Counting tree rings: NMR helps in climate calculations

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  • Published: May 1, 2018
  • Author: David Bradley
  • Channels: NMR Knowledge Base
thumbnail image: Counting tree rings: NMR helps in climate calculations

Ring cycle

Using a decade-long sequence of annual growth rings from pine trees, scientists have then incorporated data from nuclear magnetic resonance (NMR) spectroscopy into a study to help them correlate carbon metabolism with climate change. Photo by David Bradley

Using a decade-long sequence of annual growth rings from pine trees, scientists have then incorporated data from nuclear magnetic resonance (NMR) spectroscopy into a study to help them correlate carbon metabolism with climate change.

Children are familiar with the idea that counting the rings of a felled tree will give you an estimate of the age of the tree. Trees not only play a vital role in sustaining life on Earth, but as they grow, they lock within themselves a record of how the environment treated them which can be tapped by various techniques. Now, information from the annual growth rings of pine trees have been examined with NMR spectroscopy by a team from Umeå University’s Chemical Biological Centre. The approach could unlock information about the climate to which the tree was exposed as it grew and help us model with greater precision how climate will change in the future.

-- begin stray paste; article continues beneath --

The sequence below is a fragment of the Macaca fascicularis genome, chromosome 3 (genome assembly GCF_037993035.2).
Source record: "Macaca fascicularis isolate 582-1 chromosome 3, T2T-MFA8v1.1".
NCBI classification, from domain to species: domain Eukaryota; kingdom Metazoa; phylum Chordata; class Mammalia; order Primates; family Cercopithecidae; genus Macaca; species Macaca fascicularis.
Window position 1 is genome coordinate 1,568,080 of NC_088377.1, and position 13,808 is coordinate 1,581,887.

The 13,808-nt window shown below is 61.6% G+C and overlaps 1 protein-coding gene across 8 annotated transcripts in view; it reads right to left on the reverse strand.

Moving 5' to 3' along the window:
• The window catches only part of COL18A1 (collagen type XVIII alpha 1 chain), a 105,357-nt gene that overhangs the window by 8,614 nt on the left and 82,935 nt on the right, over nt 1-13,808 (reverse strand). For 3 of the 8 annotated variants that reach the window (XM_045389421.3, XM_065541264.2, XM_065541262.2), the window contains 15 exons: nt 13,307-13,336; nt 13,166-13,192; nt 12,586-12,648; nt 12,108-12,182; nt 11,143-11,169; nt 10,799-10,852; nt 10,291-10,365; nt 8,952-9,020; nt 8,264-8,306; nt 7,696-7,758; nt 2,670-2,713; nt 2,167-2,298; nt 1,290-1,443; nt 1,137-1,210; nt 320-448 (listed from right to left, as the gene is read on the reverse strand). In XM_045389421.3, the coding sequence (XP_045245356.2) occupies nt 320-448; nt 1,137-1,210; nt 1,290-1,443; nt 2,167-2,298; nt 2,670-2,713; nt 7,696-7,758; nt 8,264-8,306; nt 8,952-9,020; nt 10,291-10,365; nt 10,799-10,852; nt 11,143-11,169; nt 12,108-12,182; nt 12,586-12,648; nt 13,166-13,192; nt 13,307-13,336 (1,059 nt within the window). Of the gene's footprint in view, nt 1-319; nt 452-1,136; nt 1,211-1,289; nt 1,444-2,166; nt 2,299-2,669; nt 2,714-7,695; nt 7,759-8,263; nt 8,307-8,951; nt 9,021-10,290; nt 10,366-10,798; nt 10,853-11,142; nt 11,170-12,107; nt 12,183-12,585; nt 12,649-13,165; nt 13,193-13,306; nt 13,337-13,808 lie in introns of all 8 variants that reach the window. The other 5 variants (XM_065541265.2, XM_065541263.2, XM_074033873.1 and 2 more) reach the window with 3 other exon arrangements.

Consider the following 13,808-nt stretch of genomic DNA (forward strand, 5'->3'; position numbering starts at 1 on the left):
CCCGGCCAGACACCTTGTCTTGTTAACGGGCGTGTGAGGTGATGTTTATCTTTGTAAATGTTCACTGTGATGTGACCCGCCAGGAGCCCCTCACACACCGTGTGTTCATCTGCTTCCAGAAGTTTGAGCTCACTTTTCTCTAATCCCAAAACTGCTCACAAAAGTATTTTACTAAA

Around the world

In earlier work, Jürgen Schleucher and his group demonstrated that vegetation models need to take the entire metabolism of plants, including trees into account in order to build viable climate models of carbon dioxide absorption, photosynthesis and other factors. They used historical plant material from herbariums to study the development of photosynthesis and metabolism in plants over long periods of time. Now, they are examining the ratios of carbon-13 to carbon-12 and offer details in a recent issue of the journal Scientific Reports.

Thomas Wieloch and his colleagues in Umeå, Austria, Switzerland and the USA examined the isotope ratio at all six individual C-H positions in glucose formed by photosynthesis in trees. This contrasts with standard approaches where individual C-H positions were not dissolved. They looked at this ratio in the tree rings of the Black Pine (Pinus nigra) and reproduced the well-known findings regarding carbon dioxide uptake but in addition observed several new signals associated with subsequent metabolic processes. They then examined the same signatures in the tree rings of eleven other tree species from around the world.

Sweet fingerprints

"Our results from eleven trees species show that the carbon-13 to carbon-12 ratios at individual C-H positions leave a fingerprint of the regulation of metabolism, which seems to be similar for all species," Wieloch explains. "We detected several so far unknown carbon-13 signals in the cellulose molecules of our annually resolved tree-ring samples. This, the team suggests, means that besides carbon dioxide uptake, other metabolic processes are influencing the ratio. Most intriguingly, of course, is that many tree-ring series can cover several centuries or even thousands of years and so offer data that stretched back way beyond the start of the industrial revolution.

"We really hope that our discovery that carbon-13 to carbon-12 ratios vary among the individual C-H positions of tree-ring cellulose will yield improved interpretations of isotope signals for the global carbon cycle," Schleucher says.

Related Links

Sci Rep 2018, online: "Intramolecular 13C analysis of tree rings provides multiple plant ecophysiology signals covering decades"

Article by David Bradley

The views represented in this article are solely those of the author and do not necessarily represent those of John Wiley and Sons, Ltd.

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